Legal

Oilfield pipeline inspectors working across 40 states awarded $3.8M in back wages

By Rick Bell

May. 18, 2021

FIS Holdings LLC, a pipeline inspection company based in Sand Springs, Oklahoma, was fined $3,852,968 after violating overtime requirements of the Fair Labor Standards Act for 1,100 of its employees, a Labor Department investigation discovered.

The oil and gas industry depends on independent inspection companies like FIS Holdings to protect this essential infrastructure. The employees, who work in 40 states ranging from Massachusetts to California and Idaho to Alabama, keep more than 2.6 million miles of pipe in the U.S. secure, the Labor Department said in an April statement.

Investigators discovered that the company, which does business as Frontier Integrity Solutions Operations LLC and operates in the U.S. and Canada, paid workers a fixed amount per day, regardless of the number of hours that they worked. The practice resulted in violations when employees worked more than 40 hours in a workweek, but the employer failed to track those hours or pay workers overtime.

The employees typically worked between 50 and 60 hours per week. The employer’s failure to keep records of the number of hours employees worked also resulted in recordkeeping violations, the Labor Department release stated.

Kate Bischoff, an employment attorney at tHRive Law & Consulting LLC, said that managing employees’ time and attendance across multiple states shouldn’t necessarily complicate the process. The employer wasn’t following federal law for tracking time and paying overtime, she said. And that responsibility cuts across the entire organization, not just a single department like human resources or payroll.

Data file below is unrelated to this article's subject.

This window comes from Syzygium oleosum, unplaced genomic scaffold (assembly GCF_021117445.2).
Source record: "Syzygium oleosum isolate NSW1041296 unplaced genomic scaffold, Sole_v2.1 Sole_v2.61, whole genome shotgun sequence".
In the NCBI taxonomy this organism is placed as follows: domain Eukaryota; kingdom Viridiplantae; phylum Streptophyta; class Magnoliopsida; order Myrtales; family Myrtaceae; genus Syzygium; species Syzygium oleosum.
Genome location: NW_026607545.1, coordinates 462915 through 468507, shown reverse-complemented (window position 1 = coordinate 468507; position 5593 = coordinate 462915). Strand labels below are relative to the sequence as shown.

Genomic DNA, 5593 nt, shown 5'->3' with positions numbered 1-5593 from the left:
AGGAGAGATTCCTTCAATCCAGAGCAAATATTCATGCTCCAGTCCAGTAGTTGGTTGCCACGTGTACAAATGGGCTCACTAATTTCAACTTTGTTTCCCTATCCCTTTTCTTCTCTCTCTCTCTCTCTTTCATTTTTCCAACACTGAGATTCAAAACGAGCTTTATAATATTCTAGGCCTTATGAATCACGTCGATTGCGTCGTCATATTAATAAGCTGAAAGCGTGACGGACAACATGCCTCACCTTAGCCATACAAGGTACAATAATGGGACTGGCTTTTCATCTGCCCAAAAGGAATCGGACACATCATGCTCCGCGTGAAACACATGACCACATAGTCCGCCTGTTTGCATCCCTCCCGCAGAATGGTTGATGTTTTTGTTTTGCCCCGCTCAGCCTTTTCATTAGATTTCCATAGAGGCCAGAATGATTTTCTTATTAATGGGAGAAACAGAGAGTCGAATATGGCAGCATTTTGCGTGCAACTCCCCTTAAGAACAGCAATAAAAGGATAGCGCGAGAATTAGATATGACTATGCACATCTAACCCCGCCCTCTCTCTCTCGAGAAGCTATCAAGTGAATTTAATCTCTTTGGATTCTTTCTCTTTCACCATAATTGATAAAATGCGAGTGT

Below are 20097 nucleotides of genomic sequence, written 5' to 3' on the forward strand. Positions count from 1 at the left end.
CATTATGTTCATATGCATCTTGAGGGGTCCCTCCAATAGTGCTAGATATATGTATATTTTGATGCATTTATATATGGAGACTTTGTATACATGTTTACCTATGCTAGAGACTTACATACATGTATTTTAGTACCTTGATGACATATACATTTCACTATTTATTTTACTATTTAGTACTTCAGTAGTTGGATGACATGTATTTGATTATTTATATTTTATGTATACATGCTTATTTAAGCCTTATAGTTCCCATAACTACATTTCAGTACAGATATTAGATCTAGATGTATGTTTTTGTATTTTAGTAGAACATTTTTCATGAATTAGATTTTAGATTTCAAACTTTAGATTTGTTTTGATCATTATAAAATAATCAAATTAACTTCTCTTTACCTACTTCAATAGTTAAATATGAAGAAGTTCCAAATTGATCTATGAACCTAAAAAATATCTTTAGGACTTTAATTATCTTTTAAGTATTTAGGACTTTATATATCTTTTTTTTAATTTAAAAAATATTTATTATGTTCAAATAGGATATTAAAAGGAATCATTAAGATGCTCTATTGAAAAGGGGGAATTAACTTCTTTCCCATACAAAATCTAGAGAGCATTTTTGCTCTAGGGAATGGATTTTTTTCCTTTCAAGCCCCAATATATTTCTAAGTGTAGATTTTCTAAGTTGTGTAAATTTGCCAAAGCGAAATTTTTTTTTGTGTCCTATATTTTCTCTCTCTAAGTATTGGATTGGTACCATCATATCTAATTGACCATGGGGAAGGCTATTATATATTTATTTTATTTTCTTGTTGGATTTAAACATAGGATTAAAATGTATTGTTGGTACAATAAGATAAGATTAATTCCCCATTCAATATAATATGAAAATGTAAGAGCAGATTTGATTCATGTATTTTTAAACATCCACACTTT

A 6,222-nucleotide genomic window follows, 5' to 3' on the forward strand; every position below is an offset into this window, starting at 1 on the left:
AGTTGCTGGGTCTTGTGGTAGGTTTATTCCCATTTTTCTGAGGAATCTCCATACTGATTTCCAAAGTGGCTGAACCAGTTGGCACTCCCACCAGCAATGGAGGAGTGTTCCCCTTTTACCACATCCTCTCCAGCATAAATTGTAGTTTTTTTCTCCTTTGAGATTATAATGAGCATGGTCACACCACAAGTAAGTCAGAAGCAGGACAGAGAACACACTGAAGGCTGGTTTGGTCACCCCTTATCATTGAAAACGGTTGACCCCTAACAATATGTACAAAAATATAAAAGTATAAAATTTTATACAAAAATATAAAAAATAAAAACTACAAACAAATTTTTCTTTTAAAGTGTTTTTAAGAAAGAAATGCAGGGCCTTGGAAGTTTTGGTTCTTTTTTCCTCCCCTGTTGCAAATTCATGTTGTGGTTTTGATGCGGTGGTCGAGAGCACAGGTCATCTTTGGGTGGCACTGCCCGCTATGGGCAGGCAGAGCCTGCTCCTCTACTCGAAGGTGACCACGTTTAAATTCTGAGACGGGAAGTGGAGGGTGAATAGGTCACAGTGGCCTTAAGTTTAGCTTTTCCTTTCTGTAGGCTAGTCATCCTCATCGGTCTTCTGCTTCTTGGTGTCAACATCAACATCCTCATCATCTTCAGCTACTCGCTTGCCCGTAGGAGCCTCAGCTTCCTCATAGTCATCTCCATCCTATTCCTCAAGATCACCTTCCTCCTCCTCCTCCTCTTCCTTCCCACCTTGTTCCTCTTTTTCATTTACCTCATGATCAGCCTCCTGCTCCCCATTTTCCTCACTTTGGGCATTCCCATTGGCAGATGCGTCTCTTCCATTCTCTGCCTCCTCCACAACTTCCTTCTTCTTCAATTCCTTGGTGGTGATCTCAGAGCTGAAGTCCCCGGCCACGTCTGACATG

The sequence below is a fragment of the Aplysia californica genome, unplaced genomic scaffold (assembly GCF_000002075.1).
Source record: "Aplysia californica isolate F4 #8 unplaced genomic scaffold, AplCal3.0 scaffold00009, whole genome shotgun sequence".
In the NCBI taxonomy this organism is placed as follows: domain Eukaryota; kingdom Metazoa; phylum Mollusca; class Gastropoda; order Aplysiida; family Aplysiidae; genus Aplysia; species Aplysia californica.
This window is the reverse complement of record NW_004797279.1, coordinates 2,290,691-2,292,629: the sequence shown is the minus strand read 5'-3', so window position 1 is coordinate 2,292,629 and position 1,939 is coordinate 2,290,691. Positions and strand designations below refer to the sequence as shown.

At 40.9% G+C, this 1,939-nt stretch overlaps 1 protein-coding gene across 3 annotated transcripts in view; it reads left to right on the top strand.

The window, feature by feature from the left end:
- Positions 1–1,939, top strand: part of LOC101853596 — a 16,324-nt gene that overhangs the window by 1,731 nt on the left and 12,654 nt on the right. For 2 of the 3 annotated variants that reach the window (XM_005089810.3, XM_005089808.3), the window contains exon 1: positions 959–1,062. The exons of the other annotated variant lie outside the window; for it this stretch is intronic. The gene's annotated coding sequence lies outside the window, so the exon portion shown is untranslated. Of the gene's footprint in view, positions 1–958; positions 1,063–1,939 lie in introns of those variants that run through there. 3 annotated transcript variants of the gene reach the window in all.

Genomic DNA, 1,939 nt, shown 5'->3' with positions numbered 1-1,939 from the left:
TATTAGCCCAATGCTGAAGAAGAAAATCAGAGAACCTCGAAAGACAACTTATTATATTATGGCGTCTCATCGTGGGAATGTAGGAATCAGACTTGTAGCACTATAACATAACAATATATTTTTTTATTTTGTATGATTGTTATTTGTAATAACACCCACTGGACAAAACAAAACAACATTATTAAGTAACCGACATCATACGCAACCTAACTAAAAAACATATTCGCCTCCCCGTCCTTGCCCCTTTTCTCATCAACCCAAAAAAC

“Everyone needs to play a part in compliance,” Bischoff said. “Frontline managers are important to get accurate time records from each employee. Payroll needs to verify, compile data including deductions, and ensure pay stubs are accurate. And, HR needs to make sure everyone has the tools and knowledge to do their jobs accurately.”

Many employers are looking for ways to make payroll as easy as possible, including paying fixed rates to non-exempt employees, misclassifying workers as independent contractors, and not requiring employees conduct paperwork when their actual work is dangerous, Bischoff said.

Bischoff pointed out that the investigation wasn’t handled by one office and one investigator but was a much bigger effort by multiple field offices to get the outcome for FIS employees.

Also read: Federal contractors fined $293K by Labor Department for wage violations

Bischoff said it’s clear that the Labor Department is focusing on enforcement over guidance. 

“The Biden administration’s Department of Labor under Secretary Walsh is going to focus on enforcement as a major motivator for employers to get their wage and hour houses in order,” she said.

Bischoff advised employers to talk with their attorneys and their technology vendors to ensure compliance before a Labor Department investigator comes knocking. 

“The Department of Labor’s focus on enforcement is designed to be a deterrent for all employers to motivate them to comply with the law,” she said. “Work with an attorney to really focus on making sure your I’s are dotted and T’s are crossed on wage and hour issues.”

Book a demo today to see how to build schedules, manage labor costs and ensure labor compliance with Workforce.com’s No. 1 employee scheduling software.

Rick Bell is Workforce’s editorial director. For comments or questions email editors@workforce.com.

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